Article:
We’re doing things a bit differently on this #CREATORTALK, with an interview and an exclusive video debut from Serpent Tax. Check out the interview below, followed by the official video for “Fizzy Pop”, put together by bassist Kairat Gizzatov.
PW- Hey guys! How’s it going?
Pretty good. Thanks for asking.
PW- So, first thing’s first. For those who don’t know yet, how would you sum up who you are and what you do?
We’re a three piece band based in London, but originally from Bath. We’ve been described as math rock, but like most bands we don’t really like the label we’ve been given. We definitely have some math in our blood, but we also take a lot from prog and heavier rock as well a little bit of pop. We try and keep all our songs interesting for both the audience who care how many beats we have in a bar and how fast we change keys, as well as those who just want a huge riff. We’ve also been jokingly described as “an instrumental band with vocals in”, which is quite good at summing up a good chunk of how we sound.
PW- Talk to us about the name, “Serpent Tax”, where did that come from?
The name is a homonym of Cerpin Taxt, which is a reference to a character from The Mars Volta album. We’d been playing around with different band names trying to settle on one we really like, but for our first gig we needed to commit to a name when we signed up. I (Ed) panicked and said the first name I could remember us discussing. We liked the sound of it, so we decided to keep it.
PW- You’re releasing an EP soon. What can we expect from it?
It’s our first release as a band and was put together in a bit of short space of time. We formed to enter Bath uni’s battle of the bands competition, where the prize was some recording time. We formed a month before the first event so went in with no expectation of being any good, so we where shocked when we won. That being said, I thing the five songs on it work really well together. It’s not a snapshot of a point in someone’s life or a grand concept: it sounds like three people in a room pushing each other to make the best music they can. Each song feels its own, but because of the short writing time they feel part of a larger whole. Like all projects, there are things we would have done differently, but hearing the rough mixes now we’re super proud of it and we know that people are going to love it.
PW- This blog focuses heavily on creativity and the real people behind the art. How does creativity affect you on a day to day basis? Do you get super inspired out and about, or is it more of a focused effort, where you can shut off from the world and just think?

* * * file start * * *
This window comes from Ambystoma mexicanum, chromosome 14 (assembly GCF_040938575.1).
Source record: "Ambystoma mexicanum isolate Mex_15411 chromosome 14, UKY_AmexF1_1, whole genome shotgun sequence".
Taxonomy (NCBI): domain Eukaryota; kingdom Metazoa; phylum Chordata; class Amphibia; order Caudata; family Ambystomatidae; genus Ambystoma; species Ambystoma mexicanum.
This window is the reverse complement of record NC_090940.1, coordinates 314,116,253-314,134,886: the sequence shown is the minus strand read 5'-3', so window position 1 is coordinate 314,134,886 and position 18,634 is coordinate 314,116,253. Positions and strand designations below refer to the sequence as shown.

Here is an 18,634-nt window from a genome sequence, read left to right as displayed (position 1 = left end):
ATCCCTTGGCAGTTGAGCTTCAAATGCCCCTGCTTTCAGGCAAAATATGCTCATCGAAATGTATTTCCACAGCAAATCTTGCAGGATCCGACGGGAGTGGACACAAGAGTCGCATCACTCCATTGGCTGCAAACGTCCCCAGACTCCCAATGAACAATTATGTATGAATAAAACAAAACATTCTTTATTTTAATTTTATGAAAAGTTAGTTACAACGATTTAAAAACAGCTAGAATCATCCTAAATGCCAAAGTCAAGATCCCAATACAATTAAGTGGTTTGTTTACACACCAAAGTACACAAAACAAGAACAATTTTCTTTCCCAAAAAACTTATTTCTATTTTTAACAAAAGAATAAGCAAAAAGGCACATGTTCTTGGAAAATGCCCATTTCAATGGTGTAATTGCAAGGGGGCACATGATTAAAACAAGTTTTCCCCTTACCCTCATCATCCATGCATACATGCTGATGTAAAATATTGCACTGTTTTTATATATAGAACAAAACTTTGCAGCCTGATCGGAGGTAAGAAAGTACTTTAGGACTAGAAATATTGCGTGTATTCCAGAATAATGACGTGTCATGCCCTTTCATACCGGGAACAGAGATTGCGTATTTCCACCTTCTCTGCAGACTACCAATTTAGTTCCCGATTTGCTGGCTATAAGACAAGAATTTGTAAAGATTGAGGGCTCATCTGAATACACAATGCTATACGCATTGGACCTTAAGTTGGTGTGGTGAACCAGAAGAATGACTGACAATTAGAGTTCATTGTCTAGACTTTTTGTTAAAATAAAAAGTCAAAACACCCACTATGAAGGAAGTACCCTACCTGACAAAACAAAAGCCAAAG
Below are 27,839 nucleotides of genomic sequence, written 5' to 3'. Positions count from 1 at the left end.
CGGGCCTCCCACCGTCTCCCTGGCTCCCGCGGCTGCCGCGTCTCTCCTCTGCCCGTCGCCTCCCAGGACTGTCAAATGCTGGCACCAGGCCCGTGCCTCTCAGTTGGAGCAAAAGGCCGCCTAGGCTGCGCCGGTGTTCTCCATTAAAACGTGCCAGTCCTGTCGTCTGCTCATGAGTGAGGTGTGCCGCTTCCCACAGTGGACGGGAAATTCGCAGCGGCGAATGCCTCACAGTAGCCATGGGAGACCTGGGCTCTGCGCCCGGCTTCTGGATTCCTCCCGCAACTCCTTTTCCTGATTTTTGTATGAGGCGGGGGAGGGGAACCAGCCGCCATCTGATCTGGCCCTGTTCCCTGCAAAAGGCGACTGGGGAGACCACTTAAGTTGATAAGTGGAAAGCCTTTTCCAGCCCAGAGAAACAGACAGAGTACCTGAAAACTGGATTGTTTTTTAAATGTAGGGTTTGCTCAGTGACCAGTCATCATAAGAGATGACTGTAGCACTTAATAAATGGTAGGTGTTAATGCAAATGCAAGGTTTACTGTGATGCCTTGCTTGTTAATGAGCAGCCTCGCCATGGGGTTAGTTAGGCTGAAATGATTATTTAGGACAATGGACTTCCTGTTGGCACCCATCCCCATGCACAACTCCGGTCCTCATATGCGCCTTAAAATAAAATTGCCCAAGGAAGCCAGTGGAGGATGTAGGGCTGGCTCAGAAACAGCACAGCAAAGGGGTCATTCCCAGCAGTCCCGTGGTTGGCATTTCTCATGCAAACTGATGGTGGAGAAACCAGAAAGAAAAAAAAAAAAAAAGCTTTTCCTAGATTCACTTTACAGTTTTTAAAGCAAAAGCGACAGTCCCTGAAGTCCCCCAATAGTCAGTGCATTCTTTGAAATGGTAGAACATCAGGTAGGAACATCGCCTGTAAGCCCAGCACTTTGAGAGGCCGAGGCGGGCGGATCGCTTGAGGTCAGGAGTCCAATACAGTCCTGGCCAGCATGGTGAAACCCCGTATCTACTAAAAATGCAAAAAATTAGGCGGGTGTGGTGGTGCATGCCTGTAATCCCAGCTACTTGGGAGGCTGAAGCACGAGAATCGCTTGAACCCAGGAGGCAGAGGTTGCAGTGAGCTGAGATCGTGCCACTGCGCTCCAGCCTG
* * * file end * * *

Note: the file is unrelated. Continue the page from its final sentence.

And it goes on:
As far as musical creativity, it tends to depend on what we are currently writing – some songs have taken a lot of focus and work to write and arrange, while others almost seem to write themselves. Interestingly it seems like the more structurally complex songs often fall into the latter category, maybe because not repeating sections or using more typical song structures makes it a bit easier to write what comes naturally.
Personally (Ed speaking now), useful creativity is definitely something I have to wait to come for me. Although our songs are written as a group, they often start of as an idea by just one of us. It can be very difficult for me to give the songs the last push they need to be complete: some songs will lay dormant for years until I’m in the correct mindset to return to them. Leatherbound, the first track on the upcoming EP, has sections that I tried to make work four years ago for a completely different band. Lyrics I’m the complete opposite – I need to actually force my self to sit down with pen and paper and write something down. A lot of our lyrics I improvise at practice, so I usually have some idea, but I don’t really like screaming thematic gibberish all the time.
PW- In this kind of economy and industry, it can be tough to feel like you’re moving forwards sometimes. How do you guys battle these feelings when they come up, and do you have any advice to other people who might be struggling in a similar way?
I think fundamentally it’s important to be making music because that’s what you enjoy doing. Any success you make from it is obviously great and definitely something to aim for, but if you focus too much on it you can lose that drive and your work will suffer as a result. It also helps that we have some common music interests and fundamentally agree on core concepts of the band (such as what each instrument should be doing, how we should approach songwriting and performing and how we should tackle difficulties).
I think it also helps in some ways that the band isn’t everything we do – we have the luxury to fail. You see some bands who decide to quite there jobs and all live in a van to try and make it, and in some ways I’m jealous, but that must be so much pressure to be well received. If you’re in that position and you release something that you love but your fans don’t you have no choice really but to fall back. We’re in the comfortable position of us three being the only true judges of whether a song is good or not. We’d rather fail on our terms that succeed on someone else’s.
PW- And final question! It’s more of an invitation actually. Use the next few sentences to self-promote the hell out of what you’re up to, what we can watch/ listen to- no judgement!
We have been really busy recently working on our upcoming EP and music video for Fizzy Pop. We are super excited to share the music we’ve been working on for over a year now with everyone, and hope you enjoy the fruits of our hard work!
Here is the debut video for “Fizzy Pop”. Follow Serpent Tax on Facebook here